Writing retreats are a staple of nGAP life. These quarterly events are held at local conference venues and provide ideal conditions for writing, reflection and connection. Early in October nGAP lecturers and mentors attended a retreat at the Zevenwacht Wine Estate, Kuils River.
One of the main goals of the nGAP programme is the successful completion of a doctoral degree. The writing retreats provide a chance for sustained writing, and many take advantage of this, waking up early and burning the midnight oil. But there is also time for chatting and socialising. This is central to the nGAP mission of developing a new generation of academics, one that is inserted into new intellectual networks and brings new energy and enthusiasm to the academic enterprise.
The achievement of these goals is attested by the feedback from participants at the retreat.
“Thanks again for organising a wonderful retreat – it was a great opportunity to get stuck into some writing without ‘life’ distractions!”
“I truly have a great time at the retreats, and you make it all possible for me to get the opportunity.”
“The quiet and beautiful surroundings were amazing. The atmosphere was relaxed and conducive to focusing on my goal. Literature searches and paper reading require solid blocks of time, which are difficult to find in the everyday work environment, so this dedicated time is particularly helpful. Thanks for a great retreat!”
“With the nGAP writing retreat I was able to have a productive, quiet space to do some writing. Being in a remote place with nothing but concentrating on writing without disturbances is productive.”
“I enjoy catching up with the nGAPpers at the retreats.”
“Attending the Writing Retreat was an amazing opportunity! It offered a dedicated and focused period with little to no distractions. I particularly enjoyed working in a comfortable, serene environment. Best of all, however, I treasured the opportunity it provided to reconnect with self and others through great conversations over lunch and dinner table. It was an excellent time to build a collegial spirit among fellow ‘nGAPpers’ and to catch up on what has been happening in their lives, other than academics.”
The retreats also invite nGAP mentors to connect with their mentees. This is mutually beneficial.
One mentee reflects: “It is a good opportunity to be with the mentor and see what it entails to be an academic”.
And an attending mentor wrote about the “privilege” of attending and the luxury of “the unhurried conversations that promote understanding and generate ideas”.
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UCT has responded energetically to the New Generation of Academics Programme (nGAP), an opportunity provided by the Department of Higher Education (DHET) to build a new generation of black South African academics. The DHET’s 2015 vision document, “Staffing South Africa’s Universities Framework: A comprehensive, transformative approach to developing future generations of academics and building staff capacity”, proposes a suite of initiatives to address the challenge, with nGAP being the major instrument to increase the numbers of black South African academics.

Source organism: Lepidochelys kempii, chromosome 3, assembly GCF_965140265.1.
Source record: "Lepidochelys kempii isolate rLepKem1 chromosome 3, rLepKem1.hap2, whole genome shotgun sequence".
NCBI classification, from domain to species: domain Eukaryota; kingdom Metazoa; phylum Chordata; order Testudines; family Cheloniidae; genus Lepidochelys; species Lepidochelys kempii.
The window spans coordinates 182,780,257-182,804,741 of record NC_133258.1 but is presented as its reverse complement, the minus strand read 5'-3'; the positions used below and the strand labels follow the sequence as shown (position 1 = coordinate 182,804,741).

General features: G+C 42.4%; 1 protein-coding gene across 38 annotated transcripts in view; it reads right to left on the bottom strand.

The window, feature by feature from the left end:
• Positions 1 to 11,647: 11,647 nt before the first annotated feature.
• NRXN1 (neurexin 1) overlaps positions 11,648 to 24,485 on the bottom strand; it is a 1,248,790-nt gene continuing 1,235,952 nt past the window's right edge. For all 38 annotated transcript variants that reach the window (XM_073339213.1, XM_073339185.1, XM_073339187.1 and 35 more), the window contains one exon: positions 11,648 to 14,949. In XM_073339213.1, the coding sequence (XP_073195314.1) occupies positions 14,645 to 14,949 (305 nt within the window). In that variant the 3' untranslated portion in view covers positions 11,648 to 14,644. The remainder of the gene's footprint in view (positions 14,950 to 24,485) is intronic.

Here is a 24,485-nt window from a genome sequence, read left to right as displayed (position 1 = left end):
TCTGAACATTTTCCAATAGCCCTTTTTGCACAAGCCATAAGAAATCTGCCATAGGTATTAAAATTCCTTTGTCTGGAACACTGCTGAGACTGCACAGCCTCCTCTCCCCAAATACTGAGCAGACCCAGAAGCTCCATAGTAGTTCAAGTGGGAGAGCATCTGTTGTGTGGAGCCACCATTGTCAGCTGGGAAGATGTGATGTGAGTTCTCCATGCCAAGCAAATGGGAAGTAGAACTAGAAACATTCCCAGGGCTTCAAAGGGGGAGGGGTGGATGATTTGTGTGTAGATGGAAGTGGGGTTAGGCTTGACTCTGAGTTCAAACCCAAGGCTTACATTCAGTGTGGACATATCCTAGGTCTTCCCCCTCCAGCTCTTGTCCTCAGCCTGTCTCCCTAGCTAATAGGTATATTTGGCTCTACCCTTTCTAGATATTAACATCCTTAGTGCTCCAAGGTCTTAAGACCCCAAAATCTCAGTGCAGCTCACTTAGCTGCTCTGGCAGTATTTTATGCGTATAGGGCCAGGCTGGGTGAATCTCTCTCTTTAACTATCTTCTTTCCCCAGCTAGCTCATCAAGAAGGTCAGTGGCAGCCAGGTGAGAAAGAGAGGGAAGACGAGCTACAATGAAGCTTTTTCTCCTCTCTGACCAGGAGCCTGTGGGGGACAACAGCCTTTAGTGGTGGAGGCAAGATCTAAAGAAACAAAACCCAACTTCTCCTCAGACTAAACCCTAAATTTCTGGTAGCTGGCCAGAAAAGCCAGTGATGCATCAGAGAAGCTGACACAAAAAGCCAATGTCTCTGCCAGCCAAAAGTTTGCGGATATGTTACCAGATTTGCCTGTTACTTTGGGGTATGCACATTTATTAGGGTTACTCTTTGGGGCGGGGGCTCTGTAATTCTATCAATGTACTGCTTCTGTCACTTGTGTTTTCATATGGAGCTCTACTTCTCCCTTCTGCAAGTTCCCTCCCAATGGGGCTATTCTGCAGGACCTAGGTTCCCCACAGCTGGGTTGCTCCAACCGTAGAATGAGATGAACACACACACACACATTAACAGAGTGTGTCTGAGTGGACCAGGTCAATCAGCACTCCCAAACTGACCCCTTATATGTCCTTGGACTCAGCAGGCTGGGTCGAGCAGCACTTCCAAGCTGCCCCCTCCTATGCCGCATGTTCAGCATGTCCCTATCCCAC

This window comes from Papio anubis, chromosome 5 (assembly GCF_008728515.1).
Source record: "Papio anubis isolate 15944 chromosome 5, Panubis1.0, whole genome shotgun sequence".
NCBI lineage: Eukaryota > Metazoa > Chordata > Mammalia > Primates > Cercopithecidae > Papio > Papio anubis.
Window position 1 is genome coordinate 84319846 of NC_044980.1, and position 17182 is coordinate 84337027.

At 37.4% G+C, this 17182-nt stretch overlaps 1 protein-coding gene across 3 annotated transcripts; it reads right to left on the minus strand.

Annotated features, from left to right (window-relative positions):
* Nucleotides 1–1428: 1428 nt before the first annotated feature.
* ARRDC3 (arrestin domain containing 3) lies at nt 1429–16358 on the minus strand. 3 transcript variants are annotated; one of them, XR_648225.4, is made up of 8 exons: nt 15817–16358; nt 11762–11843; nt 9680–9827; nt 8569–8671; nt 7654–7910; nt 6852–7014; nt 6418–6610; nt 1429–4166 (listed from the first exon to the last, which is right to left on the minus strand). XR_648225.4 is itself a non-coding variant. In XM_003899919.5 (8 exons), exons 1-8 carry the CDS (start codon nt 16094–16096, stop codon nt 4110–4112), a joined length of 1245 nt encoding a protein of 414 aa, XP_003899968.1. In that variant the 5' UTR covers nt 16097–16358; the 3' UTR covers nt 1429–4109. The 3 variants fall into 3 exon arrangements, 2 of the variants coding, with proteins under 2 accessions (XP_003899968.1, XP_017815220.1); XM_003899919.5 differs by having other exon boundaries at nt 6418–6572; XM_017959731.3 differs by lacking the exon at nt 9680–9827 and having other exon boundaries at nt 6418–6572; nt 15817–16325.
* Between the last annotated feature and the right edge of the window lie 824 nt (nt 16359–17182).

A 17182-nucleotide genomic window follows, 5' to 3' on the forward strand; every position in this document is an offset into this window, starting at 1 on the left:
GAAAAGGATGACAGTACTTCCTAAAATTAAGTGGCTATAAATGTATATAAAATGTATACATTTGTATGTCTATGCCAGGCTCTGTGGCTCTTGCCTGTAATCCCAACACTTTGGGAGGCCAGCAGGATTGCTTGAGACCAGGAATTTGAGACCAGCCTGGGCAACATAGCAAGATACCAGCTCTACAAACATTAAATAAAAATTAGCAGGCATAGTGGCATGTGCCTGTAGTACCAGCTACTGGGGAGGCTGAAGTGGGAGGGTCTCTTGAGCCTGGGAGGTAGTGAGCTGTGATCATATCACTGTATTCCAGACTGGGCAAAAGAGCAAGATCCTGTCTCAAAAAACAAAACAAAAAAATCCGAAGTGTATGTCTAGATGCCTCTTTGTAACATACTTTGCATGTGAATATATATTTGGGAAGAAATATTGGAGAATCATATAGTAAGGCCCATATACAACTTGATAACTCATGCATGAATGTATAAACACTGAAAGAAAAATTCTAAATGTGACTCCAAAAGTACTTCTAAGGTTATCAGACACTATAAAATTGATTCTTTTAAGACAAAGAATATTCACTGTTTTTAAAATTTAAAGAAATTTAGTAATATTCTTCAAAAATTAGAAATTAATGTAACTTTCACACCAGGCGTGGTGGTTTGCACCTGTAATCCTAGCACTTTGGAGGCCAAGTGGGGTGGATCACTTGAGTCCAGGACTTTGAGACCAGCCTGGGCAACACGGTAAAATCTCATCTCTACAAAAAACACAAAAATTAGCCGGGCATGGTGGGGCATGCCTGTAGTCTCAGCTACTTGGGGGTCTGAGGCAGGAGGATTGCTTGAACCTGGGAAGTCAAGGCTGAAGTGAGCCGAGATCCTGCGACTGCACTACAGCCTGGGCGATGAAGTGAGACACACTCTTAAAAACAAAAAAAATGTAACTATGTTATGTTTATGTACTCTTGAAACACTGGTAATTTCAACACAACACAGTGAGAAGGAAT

The programme “involves the recruitment of highly capable scholars as new academics, against carefully designed and balanced equity considerations and in light of the disciplinary areas of greatest need”. The nGAP scholars are appointed into permanent positions where from the outset their conditions are customised to ensure their successful induction into the ranks of established academics.
The DHET provides funding over a six-year period to support the appointment of an nGAP lecturer, and their time is protected to provide the best possible opportunity for the completion of a doctorate degree in the shortest possible time. Once the degree is completed, the nGAP lecturer’s teaching commitments are steadily increased until they shoulder a full teaching load.
Since the first advertisement for nGAP posts in 2015, UCT has been awarded 17 nGAP positions: 5 (Phase 1), 4 (Phase 2), 3 (Phase 3) and 5 (Phase 4). These are distributed across all faculties.
UCT’s nGAP scholars operate as a single cohort, managed and coordinated by Dr Robert Morrell. Lecturers meet for quarterly meetings, writing retreats and various capacity-building activities all designed to support the completion of postgraduate qualifications (particularly doctorates) and to develop records of achievement that will testify to their emergence as self-standing, excellent academics. Each lecturer is mentored by a senior scholar, who provides support and guidance on the challenges that routinely face academics.
The nGAP manager sets great store in building the cohesion of the cohort and encouraging the establishment of new UCT networks while producing a collaborative, mutually supportive and embracing work culture.
According to Dr Morrell, “This group of academics will lead UCT in 15 to 20 years’ time ... Their vision of excellence, of being African and South African, of serving a wider community and producing knowledge for the planet, the continent and the country, will power UCT in years to come.”